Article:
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Look for Wheat Stem Sawfly in NW MN Wheat Fields

Prepared by Phillip Glogoza and Jochum Wiersma 

Wheat Stem Sawfly is still infesting wheat in northwest Minnesota. Areas affected last year are now showing symptoms of 
this year's infestations. Wheat stems are lodging as the sawfly larvae cut the base of the stem. Polk County is the area of greatest concentration, but reports beyond the Crookston areaar e also coming in.

We are asking ALL wheat growers in the northwest region to report on if they find lodged stems, their location (Latitude-Longitude or Legal description), and some estimate of cut stems per row foot. Also, indicate where in the field (usually the edge, but how far in is useful knowledge). We are trying to determine how big an area is impacted by this insect.

Submit your information to:
     Phillip Glogoza, UMN Extension Educator - Crops


     Jochum Wiersma, UMN Extension Small Grains Specialist
Figures 1 and 2 were from the 2017 infestations. Look for these lodged stems as you begin combining fields. Make quick estimates of lodging as the number lodged per row foot prior to combining. You will easily see this lodging from the cab of the combine, but please take a few moments during a "coffee break" to make estimates of damage.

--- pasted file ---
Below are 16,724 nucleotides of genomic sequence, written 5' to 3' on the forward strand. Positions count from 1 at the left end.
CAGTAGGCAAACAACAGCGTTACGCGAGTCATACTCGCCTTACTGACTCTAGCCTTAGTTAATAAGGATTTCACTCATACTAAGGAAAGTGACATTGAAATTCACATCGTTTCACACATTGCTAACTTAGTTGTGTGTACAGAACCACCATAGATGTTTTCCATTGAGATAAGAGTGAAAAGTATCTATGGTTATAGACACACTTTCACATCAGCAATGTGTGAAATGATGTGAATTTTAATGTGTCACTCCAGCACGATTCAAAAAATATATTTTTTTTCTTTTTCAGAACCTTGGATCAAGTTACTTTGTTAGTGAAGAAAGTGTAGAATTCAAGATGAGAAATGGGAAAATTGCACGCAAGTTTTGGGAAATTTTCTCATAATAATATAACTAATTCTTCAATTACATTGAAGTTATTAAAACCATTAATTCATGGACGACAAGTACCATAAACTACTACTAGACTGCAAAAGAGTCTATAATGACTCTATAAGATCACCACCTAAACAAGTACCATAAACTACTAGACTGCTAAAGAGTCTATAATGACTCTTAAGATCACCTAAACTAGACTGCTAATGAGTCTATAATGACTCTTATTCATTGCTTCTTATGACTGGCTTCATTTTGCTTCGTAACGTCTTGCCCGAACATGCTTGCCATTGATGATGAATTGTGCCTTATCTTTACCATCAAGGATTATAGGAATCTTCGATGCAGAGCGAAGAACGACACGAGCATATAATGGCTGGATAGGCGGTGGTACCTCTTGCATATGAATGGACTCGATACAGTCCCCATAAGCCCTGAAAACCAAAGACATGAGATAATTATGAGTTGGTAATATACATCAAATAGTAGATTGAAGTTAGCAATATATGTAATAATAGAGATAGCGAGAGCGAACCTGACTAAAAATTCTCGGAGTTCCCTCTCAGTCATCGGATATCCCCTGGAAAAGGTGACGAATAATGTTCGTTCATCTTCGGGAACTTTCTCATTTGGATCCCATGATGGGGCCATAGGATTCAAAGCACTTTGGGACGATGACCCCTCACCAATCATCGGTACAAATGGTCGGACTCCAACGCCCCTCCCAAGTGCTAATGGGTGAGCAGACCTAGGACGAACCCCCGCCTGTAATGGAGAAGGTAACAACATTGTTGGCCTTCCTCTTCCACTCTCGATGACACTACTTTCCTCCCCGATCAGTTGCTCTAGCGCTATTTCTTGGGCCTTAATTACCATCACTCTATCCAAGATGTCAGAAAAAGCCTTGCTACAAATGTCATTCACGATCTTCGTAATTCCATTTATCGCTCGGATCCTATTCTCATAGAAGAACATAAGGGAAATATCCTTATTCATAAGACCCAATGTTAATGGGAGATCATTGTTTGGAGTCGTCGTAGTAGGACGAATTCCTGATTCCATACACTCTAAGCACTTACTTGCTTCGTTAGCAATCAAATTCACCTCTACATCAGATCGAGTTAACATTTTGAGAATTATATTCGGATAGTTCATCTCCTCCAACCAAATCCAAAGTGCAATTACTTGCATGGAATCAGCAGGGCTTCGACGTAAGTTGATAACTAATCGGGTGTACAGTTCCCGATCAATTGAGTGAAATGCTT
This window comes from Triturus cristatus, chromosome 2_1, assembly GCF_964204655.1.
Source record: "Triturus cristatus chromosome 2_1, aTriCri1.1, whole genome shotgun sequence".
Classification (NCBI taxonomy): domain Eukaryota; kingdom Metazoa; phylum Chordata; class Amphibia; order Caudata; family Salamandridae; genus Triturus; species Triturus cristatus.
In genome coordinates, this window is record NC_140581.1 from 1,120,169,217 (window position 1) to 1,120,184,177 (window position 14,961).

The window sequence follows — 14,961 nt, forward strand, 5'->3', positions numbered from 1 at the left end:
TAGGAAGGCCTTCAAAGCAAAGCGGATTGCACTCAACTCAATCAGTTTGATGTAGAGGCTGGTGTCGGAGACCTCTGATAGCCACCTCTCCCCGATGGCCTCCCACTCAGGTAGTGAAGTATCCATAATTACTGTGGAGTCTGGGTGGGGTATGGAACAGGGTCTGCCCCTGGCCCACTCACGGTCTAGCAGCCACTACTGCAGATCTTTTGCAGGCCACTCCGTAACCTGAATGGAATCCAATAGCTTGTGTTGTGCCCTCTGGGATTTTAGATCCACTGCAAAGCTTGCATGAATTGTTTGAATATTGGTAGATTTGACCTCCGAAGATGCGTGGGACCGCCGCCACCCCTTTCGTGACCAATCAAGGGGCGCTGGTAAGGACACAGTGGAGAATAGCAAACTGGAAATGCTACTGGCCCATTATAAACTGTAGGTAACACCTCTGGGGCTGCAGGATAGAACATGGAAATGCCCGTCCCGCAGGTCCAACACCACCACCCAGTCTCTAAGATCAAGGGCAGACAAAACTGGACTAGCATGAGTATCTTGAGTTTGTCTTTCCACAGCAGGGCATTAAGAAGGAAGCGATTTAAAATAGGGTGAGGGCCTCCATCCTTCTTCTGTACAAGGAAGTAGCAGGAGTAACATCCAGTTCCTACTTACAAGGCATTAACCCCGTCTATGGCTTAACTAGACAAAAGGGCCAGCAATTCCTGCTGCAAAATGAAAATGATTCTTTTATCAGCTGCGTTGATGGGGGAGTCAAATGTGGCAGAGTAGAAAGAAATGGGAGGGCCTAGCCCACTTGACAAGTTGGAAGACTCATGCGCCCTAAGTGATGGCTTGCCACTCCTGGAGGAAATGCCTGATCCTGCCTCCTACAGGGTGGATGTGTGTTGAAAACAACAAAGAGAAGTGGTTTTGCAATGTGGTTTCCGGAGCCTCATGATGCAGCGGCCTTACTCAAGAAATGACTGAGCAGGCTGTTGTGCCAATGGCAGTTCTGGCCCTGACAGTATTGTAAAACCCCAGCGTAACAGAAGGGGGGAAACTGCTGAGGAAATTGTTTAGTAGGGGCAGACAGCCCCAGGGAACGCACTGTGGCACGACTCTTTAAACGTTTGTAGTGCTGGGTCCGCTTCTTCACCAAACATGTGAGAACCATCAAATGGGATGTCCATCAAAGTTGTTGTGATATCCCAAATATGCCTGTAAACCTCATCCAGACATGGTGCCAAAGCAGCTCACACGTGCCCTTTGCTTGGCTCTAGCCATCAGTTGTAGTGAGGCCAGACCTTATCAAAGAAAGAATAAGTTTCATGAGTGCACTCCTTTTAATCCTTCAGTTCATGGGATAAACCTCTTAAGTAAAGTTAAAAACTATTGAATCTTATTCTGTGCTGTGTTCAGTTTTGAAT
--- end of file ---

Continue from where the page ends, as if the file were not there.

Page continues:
These locations need to be noted so we can begin to develop a better management strategy to address this problem. Rotation and varietal selection can be performed to try and break the infestation cycle. Tillage did not appear to impact populations significantly in the worst sites from 2017.

Figure 3. Wheat stem sawfly cut stems were so extensive in isolated fields in 2017, the cut stems could be picked up as a bundle on the edge of this wheat field.

Infested stems are plugged on the end by the larva for protection from the environment while overwintering (Figure 5).

Cut stems, if sliced open, reveal the feeding damage and frass left behind by the sawfly larva (Figure 6).

The Following summaries are for the review of Wheat stem sawfly injury, biology, identification, and management:

An excellent review of Wheat Stem Sawfly biology and management can be found in the recently updated circular prepared by NDSU entomologists.

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